Gen. John M. Murray leads the Army’s newest major command. And in Denver on Sunday, he came to NGAUS looking for help.
U.S. Army Futures Command, based in Austin, Texas, has quickly grown in its first year, from a staff of just a dozen soldiers and civilians to more than 25,000. The command has a broad mission of preparing the Army for future battlefields by leading the development of new capabilities, structures and concepts.
But that force still pales in comparison to the network of the National Guard, with armories in more than 2,600 communities across the nation.
Murray said he is reaching out to adjutants general from across the force, asking for help incorporating Guardsmen into the process of modernizing the Army.
Those soldiers, he said, could provide valuable feedback that can help shape future systems and fundamentally change how the Army prepares for its future.
Soldiers are currently testing new systems to increase the range of artillery, improve the situational awareness for ground commanders and develop new combat vehicles. Some of those tests are taking place amid training around the nation. Other testing is planned for a new prototyping facility being constructed by Texas A&M.
Murray said soldiers are needed to provide feedback early in the process.
“I don’t really care if they come from Fort Hood, or the 36th Infantry Division or Arkansas, or for that matter, Maine,” he said.
Murray said the Guard played a key role in inspiring his own service. In Kenton, Ohio, the Guard armory was in the center of the town and was Murray’s only exposure to the Army prior to his joining the force.
Now, he’s overseeing the Army’s six modernization priorities while helping to prepare the force for decades into the future.
Maj. Gen. Donald Dunbar, NGAUS chairman of the board, likened Murray’s mission rebuilding an airplane mid-flight.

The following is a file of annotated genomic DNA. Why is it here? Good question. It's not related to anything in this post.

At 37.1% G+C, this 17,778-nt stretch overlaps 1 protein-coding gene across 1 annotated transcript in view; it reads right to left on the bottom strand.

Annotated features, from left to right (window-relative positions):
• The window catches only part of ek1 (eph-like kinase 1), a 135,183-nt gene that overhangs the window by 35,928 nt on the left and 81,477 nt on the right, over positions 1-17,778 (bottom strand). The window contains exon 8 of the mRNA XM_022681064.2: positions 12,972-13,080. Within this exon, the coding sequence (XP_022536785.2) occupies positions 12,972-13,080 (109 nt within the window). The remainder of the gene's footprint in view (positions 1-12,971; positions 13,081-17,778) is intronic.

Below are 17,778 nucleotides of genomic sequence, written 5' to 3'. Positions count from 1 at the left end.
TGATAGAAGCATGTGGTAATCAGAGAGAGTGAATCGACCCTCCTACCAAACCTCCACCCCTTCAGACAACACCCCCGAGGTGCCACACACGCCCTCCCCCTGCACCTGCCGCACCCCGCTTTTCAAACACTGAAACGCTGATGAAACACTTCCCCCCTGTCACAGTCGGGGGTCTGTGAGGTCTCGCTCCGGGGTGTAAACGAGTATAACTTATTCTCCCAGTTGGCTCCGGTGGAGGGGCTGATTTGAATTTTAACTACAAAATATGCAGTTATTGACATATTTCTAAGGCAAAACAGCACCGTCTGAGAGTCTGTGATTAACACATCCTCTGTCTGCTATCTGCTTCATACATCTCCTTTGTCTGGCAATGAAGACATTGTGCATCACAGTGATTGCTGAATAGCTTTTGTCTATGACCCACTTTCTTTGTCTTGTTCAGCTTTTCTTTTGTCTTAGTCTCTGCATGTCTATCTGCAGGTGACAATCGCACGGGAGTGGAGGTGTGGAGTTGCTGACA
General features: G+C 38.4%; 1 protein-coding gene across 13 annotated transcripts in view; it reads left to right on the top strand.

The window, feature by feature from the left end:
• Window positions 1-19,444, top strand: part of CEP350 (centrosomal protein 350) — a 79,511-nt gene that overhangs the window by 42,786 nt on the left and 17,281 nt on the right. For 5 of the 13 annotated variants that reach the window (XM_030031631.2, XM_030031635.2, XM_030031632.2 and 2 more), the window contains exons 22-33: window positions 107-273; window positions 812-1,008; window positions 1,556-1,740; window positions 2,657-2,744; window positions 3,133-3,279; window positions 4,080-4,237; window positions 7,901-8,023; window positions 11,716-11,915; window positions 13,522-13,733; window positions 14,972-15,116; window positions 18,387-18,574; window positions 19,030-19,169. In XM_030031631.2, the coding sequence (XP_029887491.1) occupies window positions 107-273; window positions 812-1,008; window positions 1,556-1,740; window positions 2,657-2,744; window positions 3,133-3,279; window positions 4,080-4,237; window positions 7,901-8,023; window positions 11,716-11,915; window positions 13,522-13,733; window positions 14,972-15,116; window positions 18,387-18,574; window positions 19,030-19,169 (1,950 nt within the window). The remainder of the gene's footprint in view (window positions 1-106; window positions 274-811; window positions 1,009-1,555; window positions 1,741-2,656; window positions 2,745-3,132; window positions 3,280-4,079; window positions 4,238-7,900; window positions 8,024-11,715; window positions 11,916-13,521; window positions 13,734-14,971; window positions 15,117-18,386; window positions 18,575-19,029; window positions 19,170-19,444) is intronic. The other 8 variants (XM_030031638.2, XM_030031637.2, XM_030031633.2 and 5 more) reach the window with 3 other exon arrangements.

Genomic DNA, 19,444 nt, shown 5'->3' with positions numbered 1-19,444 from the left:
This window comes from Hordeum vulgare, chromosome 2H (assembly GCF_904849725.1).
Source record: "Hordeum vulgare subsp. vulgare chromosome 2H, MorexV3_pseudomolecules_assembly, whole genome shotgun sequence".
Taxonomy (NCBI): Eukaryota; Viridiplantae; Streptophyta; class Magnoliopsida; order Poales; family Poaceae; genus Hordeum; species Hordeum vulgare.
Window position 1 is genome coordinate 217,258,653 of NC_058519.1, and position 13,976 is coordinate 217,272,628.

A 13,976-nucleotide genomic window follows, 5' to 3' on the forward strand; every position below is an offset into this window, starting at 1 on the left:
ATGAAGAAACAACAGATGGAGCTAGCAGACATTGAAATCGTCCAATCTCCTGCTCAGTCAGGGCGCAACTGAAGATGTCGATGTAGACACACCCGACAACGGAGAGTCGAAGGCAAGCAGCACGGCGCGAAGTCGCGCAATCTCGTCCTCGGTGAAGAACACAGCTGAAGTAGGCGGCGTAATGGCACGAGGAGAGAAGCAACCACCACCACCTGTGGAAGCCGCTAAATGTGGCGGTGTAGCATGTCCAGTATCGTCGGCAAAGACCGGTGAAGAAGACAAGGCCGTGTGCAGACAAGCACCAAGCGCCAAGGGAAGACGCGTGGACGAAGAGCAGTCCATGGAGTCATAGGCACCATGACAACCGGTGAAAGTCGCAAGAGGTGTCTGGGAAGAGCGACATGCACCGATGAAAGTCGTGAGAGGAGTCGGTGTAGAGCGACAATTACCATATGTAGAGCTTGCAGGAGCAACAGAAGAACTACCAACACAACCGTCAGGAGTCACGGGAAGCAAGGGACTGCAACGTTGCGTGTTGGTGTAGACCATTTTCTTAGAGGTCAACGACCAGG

“Imagine an airplane flying, doing its mission and being charged with, while the airplane is flying, having to recreate it, restructure it, modernize it,” he said. “Think about the future and make sure that while not skipping a beat today, that airplane can do its mission in the future.”
Murray said Futures Command is leading a push to revolutionize how the Army does business.
He said the Army requires “generational change” to catch up to modernization lost when the force was focused on counter-insurgency operations.
Instead, the force must undertake perpetual or persistent modernization, evolving at the pace of new technologies and ways of thinking.
Stable, predictable funding aids those efforts, as does a commitment from military leaders to modernize the force in the face of growing threats and capabilities from potential adversaries.
Emerging technologies will change the character of war, Murray said. The nation that determines how to combine those technologies in a unique manner will have be a step ahead for future fights.
Of particular concern is developments in artificial intelligence that could eventually help commanders manage battlespace, deconflict airspace and weed through a deluge of misinformation.
He specifically cited China’s efforts in the AI field as the No. 1 most dangerous technology being developed by potential adversaries.
“The nation that develops the capability on the battlefield to understand first and act first will have significant advantage,” Murray said.
“It’s not a question of it,” he added. “It’s a question of when.”
In addition to soldiers, Murray said the Army will rely on America’s industry base for their innovation and knowledge. The Army is working to streamline its acquisition process to keep pace with changing technology and requirements.
Working with a moving target won’t be easy, he said. The force will make mistakes. And that’s okay.
“We just have to be more right than we are wrong,” Murray said.